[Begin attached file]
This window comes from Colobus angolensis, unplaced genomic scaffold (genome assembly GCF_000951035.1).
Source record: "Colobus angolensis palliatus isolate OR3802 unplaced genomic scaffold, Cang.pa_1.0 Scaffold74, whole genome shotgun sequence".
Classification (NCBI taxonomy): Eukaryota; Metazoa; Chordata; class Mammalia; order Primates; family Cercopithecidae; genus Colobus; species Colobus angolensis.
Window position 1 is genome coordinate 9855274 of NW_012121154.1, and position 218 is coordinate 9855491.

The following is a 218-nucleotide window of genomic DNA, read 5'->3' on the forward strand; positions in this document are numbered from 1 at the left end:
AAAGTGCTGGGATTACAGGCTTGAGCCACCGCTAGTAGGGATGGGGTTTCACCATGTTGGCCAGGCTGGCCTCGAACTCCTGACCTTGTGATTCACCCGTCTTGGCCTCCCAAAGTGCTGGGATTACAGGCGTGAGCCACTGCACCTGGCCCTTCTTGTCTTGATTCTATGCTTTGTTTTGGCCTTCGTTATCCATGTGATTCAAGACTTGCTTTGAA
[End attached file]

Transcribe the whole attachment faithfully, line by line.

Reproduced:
This window comes from Colobus angolensis, unplaced genomic scaffold (genome assembly GCF_000951035.1).
Source record: "Colobus angolensis palliatus isolate OR3802 unplaced genomic scaffold, Cang.pa_1.0 Scaffold74, whole genome shotgun sequence".
Classification (NCBI taxonomy): Eukaryota; Metazoa; Chordata; class Mammalia; order Primates; family Cercopithecidae; genus Colobus; species Colobus angolensis.
Window position 1 is genome coordinate 9855274 of NW_012121154.1, and position 218 is coordinate 9855491.

The following is a 218-nucleotide window of genomic DNA, read 5'->3' on the forward strand; positions in this document are numbered from 1 at the left end:
AAAGTGCTGGGATTACAGGCTTGAGCCACCGCTAGTAGGGATGGGGTTTCACCATGTTGGCCAGGCTGGCCTCGAACTCCTGACCTTGTGATTCACCCGTCTTGGCCTCCCAAAGTGCTGGGATTACAGGCGTGAGCCACTGCACCTGGCCCTTCTTGTCTTGATTCTATGCTTTGTTTTGGCCTTCGTTATCCATGTGATTCAAGACTTGCTTTGAA